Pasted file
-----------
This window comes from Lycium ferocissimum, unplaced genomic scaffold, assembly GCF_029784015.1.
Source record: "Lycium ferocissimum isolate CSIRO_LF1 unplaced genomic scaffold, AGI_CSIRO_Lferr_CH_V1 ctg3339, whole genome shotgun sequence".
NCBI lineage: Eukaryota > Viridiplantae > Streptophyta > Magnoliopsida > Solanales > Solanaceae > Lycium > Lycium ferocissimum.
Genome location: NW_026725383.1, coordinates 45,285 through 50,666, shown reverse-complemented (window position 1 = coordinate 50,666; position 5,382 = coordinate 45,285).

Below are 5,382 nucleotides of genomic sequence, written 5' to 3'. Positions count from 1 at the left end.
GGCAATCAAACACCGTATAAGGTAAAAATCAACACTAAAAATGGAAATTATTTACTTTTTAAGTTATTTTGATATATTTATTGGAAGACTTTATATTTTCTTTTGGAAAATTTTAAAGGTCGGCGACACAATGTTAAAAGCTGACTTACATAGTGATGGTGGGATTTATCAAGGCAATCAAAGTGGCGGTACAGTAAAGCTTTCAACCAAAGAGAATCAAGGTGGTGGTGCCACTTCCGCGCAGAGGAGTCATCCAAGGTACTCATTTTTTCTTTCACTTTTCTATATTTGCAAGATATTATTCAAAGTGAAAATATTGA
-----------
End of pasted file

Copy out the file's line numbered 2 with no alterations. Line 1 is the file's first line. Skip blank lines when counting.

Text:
Source record: "Lycium ferocissimum isolate CSIRO_LF1 unplaced genomic scaffold, AGI_CSIRO_Lferr_CH_V1 ctg3339, whole genome shotgun sequence".